A construction boom of pipelines carrying explosive oil and natural gas from "fracking" fields to market -- pipes that are bigger and more dangerous than their predecessors -- poses a safety threat in rural areas, where they sometimes run within feet or yards of homes with little or no safety oversight, an NBC News investigation has found.
The rapidly expanding network of pipes, known as "gathering lines," carry oil and gas from fracking fields in many parts of the country to storage facilities and major "transmission lines." They are subject to the same risks - corrosion, earthquakes, sabotage and construction accidents -- as transmission lines. But unlike those pipelines, about 90 percent of gathering lines do not fall under federal safety or construction regulations because they run through rural areas, the Government Accountability Office reported in 2012.
Safety advocates and regulators have called for new regulations on the pipelines, but energy industry interests have pushed back. Any changes could be years away, if they happen at all, according to an analysis from the Congressional Research Service released early this month.
The risk didn't become apparent to Dave and Cheryl Goble, who live in rural Wyoming County, Pennsylvania, until long after a pipeline company land man knocked on their door in 2010 and offered to pay them to run a natural gas pipe across their property.
"We'd never do it again, money or no money."
The Gobles signed a contract after being shown a plan where the line would run straight across their property, some distance from the house. But the pipe was ultimately buried in a trench that curves around their home, within feet of their porch, shaking their sense of well-being: If it were to fail, they now realize, their home could be destroyed.
"We'd never do it again, money or no money," said Cheryl Goble, 53, who grew up just down the dirt road where she still lives. "They think they can do anything that they want to. As long as you sign papers, they don't care about you afterward. They're gone."
The lack of oversight on rural gathering lines - historically low-pressure steel lines up to 12 inches around - was long justified by the perception that the risk of accidents was minimal. But the fracking boom has led to construction of new gathering lines that are both bigger and under higher pressure, making them virtually identical to transmission lines.
240,000 miles already laid, more on the way
More than 240,000 miles of gathering lines already exist in the U.S., moving oil and natural gas from wells and nearby storage areas to processing plants and transmission lines. And pipeline companies are rushing to get lines in the ground to meet the boom brought by the growth in horizontal drilling and hydraulic fracturing, commonly known as fracking, which has made it possible to recover oil and gas from hard shale formations. Some 414,000 additional miles of gathering lines could be built by 2035, found a 2011 report by the Interstate Natural Gas Association of America.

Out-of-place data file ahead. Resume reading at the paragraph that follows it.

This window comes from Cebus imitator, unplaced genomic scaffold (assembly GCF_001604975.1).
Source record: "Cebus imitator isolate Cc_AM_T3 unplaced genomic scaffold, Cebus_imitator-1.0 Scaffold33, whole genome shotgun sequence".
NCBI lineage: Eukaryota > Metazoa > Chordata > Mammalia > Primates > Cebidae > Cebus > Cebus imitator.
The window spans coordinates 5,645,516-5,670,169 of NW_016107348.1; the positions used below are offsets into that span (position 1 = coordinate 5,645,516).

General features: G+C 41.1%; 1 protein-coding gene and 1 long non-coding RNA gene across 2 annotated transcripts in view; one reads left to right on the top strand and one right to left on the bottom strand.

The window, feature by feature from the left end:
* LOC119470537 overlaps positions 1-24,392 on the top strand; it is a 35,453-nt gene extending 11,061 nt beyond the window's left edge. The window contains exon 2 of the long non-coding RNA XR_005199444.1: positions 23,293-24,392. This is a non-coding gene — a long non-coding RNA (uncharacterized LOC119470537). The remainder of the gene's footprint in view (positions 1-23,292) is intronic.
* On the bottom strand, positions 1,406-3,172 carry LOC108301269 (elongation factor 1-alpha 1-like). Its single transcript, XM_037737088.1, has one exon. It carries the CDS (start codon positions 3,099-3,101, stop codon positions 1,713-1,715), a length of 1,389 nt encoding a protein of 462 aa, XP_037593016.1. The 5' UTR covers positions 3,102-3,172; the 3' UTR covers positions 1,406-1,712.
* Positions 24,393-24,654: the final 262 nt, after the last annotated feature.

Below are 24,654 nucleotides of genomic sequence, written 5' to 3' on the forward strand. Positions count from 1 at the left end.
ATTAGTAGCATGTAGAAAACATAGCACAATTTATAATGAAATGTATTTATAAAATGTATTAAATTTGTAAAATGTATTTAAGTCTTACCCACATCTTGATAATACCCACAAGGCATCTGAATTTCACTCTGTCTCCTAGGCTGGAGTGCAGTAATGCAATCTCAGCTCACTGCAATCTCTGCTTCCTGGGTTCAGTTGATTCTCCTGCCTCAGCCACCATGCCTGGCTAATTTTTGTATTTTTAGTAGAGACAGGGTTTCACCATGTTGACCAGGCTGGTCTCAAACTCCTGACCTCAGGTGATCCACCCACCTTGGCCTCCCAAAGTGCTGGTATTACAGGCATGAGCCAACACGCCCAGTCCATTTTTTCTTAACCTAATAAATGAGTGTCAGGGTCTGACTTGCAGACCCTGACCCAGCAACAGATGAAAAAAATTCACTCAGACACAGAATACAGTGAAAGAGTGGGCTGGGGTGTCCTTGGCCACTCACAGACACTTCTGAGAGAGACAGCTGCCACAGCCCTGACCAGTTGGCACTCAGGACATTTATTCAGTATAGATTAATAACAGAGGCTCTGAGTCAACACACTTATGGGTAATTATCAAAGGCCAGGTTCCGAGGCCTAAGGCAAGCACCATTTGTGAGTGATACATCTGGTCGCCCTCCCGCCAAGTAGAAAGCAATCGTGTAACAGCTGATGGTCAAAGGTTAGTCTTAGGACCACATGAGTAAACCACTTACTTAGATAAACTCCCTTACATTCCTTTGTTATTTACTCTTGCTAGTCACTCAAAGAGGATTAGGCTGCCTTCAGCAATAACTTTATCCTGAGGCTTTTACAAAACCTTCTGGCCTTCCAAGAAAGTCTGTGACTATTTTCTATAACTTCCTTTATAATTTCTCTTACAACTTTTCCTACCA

The Marcellus shale field, which extends across Pennsylvania, West Virginia and Ohio, accounts for 40 percent of the shale gas being produced in the U.S., according to the federal Energy Information Administration. Much of that is coming from the more than 7,000 wells drilled in Pennsylvania since 2004. Infrastructure to move it lags behind, so industry representatives arrive daily at the doors of rural Pennsylvanians, pipeline contracts in hand.
The Gobles say when they signed the contract for about $25,000, they were told the pipe would be laid some distance from their house. Then plans changed. The company ultimately placed it so it skirted the corner of the house and bent in an L-shape behind it. There was nothing the Gobles could do.
"The pipeline people might have been good to other people, but we don't agree with what they did down here," said Cheryl Goble. "I thought it was a trick."
Chief Gathering, the company that built to the pipeline, referred NBC News' request for comment to Regency Energy Partners, which purchased the line earlier this year. Regency did not address the Gobles' claims directly, but said the company was "committed to the safe construction and operation of its assets" and works "honestly and respectfully with landowners."
"A 30-inch gathering rupture -- that can kill a lot of people."
Pipelines are widely seen the safest way to transport natural gas. But accidents, including a 2010 explosion in San Bruno, California, that killed eight people and destroyed nearly 40 homes, have exposed ongoing issues even with regulated transmission lines, which typically connect storage facilities to large consumers like factories or to distribution centers.
And critics say that raises bigger concerns about lines that go unwatched.
"There is tremendous growth going on, and the reality is that it's really not regulated well," said Richard Kuprewicz, an independent engineer who has worked in the oil and gas industry for decades. "A 30-inch gathering rupture -- that can kill a lot of people."